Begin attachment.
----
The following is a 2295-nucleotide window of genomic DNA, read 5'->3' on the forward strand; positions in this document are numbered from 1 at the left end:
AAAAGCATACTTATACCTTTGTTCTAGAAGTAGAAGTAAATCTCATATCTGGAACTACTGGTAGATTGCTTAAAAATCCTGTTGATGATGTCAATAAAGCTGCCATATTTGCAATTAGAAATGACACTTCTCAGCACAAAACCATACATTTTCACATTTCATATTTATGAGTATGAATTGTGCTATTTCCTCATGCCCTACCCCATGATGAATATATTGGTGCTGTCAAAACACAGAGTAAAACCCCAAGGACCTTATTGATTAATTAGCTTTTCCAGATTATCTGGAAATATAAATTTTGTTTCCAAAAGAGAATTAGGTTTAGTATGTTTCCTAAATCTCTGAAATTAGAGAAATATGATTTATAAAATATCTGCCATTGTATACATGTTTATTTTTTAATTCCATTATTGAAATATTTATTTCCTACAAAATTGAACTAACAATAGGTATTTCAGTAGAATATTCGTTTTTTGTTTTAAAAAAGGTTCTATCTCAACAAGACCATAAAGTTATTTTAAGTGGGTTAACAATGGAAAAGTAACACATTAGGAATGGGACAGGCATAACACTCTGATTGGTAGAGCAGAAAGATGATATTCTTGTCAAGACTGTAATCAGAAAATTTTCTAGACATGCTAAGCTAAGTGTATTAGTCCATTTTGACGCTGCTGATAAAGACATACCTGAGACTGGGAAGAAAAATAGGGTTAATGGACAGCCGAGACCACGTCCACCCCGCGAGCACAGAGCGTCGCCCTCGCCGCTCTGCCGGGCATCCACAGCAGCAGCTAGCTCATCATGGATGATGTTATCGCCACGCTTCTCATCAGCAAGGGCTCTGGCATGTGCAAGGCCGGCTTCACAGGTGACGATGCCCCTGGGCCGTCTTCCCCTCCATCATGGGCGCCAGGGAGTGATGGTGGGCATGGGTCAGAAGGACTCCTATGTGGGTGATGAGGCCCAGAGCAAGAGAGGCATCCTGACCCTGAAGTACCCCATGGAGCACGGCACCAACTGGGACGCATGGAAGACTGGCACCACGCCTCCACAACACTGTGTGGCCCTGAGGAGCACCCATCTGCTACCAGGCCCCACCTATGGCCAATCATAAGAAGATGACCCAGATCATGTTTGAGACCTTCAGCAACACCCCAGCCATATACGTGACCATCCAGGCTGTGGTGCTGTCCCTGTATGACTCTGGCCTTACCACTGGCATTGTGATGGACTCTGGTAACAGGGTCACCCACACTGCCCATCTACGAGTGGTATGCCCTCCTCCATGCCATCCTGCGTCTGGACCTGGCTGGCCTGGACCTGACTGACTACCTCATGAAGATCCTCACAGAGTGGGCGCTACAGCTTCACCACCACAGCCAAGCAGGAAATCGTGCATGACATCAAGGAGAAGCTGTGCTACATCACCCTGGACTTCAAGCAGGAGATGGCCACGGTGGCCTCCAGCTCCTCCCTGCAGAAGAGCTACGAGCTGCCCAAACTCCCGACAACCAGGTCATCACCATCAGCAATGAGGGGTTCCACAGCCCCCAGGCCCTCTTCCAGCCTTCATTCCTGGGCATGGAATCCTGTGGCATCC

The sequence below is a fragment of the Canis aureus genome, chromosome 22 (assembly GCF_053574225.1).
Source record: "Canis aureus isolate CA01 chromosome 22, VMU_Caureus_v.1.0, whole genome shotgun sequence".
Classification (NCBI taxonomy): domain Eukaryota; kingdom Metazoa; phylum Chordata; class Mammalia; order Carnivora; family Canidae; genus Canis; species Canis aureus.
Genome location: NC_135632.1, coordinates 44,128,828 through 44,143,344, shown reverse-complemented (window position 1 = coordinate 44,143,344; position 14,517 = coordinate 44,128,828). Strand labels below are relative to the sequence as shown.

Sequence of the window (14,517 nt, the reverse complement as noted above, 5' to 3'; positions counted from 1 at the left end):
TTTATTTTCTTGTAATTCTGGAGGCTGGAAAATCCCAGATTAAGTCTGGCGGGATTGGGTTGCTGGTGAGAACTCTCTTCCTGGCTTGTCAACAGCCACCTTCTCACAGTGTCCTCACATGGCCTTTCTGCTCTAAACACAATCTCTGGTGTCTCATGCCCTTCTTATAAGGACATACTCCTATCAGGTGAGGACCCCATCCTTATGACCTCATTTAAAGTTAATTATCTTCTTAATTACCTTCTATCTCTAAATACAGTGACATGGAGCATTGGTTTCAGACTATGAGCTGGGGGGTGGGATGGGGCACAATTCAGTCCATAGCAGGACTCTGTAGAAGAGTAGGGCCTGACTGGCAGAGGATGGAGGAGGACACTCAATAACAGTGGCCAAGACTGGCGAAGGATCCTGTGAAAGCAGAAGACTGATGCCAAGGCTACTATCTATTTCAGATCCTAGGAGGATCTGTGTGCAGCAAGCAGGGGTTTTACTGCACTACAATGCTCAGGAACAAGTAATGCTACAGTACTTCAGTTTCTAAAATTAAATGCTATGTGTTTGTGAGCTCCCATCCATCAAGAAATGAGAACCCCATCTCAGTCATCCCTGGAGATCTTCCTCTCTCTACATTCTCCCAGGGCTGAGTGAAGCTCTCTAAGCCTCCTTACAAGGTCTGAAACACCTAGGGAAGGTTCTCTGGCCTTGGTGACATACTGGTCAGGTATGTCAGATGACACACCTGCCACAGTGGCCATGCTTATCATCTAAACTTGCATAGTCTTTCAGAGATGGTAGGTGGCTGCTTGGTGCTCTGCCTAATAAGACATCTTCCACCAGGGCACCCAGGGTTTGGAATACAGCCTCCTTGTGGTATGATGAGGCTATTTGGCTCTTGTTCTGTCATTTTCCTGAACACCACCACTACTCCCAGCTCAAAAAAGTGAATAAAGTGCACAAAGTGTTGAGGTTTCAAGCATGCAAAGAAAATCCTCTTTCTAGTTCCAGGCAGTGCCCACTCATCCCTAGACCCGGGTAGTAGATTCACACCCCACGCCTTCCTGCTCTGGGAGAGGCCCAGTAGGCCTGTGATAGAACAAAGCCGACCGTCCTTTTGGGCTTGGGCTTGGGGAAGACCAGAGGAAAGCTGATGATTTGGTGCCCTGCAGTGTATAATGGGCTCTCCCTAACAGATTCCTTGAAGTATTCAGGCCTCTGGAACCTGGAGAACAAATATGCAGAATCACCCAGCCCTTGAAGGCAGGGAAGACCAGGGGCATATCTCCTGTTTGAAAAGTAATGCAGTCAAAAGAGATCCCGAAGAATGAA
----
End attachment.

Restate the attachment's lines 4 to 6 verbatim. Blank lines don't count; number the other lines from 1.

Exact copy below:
Source record: "Canis aureus isolate CA01 chromosome 22, VMU_Caureus_v.1.0, whole genome shotgun sequence".
Classification (NCBI taxonomy): domain Eukaryota; kingdom Metazoa; phylum Chordata; class Mammalia; order Carnivora; family Canidae; genus Canis; species Canis aureus.
Genome location: NC_135632.1, coordinates 44,128,828 through 44,143,344, shown reverse-complemented (window position 1 = coordinate 44,143,344; position 14,517 = coordinate 44,128,828). Strand labels below are relative to the sequence as shown.